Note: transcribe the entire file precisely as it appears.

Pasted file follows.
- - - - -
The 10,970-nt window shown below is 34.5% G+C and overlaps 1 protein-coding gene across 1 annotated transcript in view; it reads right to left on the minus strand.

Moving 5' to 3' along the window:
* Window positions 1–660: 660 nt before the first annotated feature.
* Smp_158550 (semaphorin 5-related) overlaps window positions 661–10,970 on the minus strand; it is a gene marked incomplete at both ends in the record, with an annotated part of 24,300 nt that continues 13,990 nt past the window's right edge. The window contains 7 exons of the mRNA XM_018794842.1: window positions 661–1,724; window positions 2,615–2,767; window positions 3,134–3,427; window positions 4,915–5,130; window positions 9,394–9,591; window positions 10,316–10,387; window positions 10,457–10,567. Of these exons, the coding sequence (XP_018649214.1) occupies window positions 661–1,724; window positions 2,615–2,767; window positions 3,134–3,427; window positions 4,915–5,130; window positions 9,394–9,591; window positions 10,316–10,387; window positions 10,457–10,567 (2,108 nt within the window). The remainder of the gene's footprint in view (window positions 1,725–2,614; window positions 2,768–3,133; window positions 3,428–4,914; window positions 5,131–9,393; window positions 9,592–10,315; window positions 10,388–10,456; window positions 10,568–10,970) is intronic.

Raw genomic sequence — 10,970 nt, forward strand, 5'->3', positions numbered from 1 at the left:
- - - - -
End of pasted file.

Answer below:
The 10,970-nt window shown below is 34.5% G+C and overlaps 1 protein-coding gene across 1 annotated transcript in view; it reads right to left on the minus strand.

Moving 5' to 3' along the window:
* Window positions 1–660: 660 nt before the first annotated feature.
* Smp_158550 (semaphorin 5-related) overlaps window positions 661–10,970 on the minus strand; it is a gene marked incomplete at both ends in the record, with an annotated part of 24,300 nt that continues 13,990 nt past the window's right edge. The window contains 7 exons of the mRNA XM_018794842.1: window positions 661–1,724; window positions 2,615–2,767; window positions 3,134–3,427; window positions 4,915–5,130; window positions 9,394–9,591; window positions 10,316–10,387; window positions 10,457–10,567. Of these exons, the coding sequence (XP_018649214.1) occupies window positions 661–1,724; window positions 2,615–2,767; window positions 3,134–3,427; window positions 4,915–5,130; window positions 9,394–9,591; window positions 10,316–10,387; window positions 10,457–10,567 (2,108 nt within the window). The remainder of the gene's footprint in view (window positions 1,725–2,614; window positions 2,768–3,133; window positions 3,428–4,914; window positions 5,131–9,393; window positions 9,592–10,315; window positions 10,388–10,456; window positions 10,568–10,970) is intronic.

Raw genomic sequence — 10,970 nt, forward strand, 5'->3', positions numbered from 1 at the left: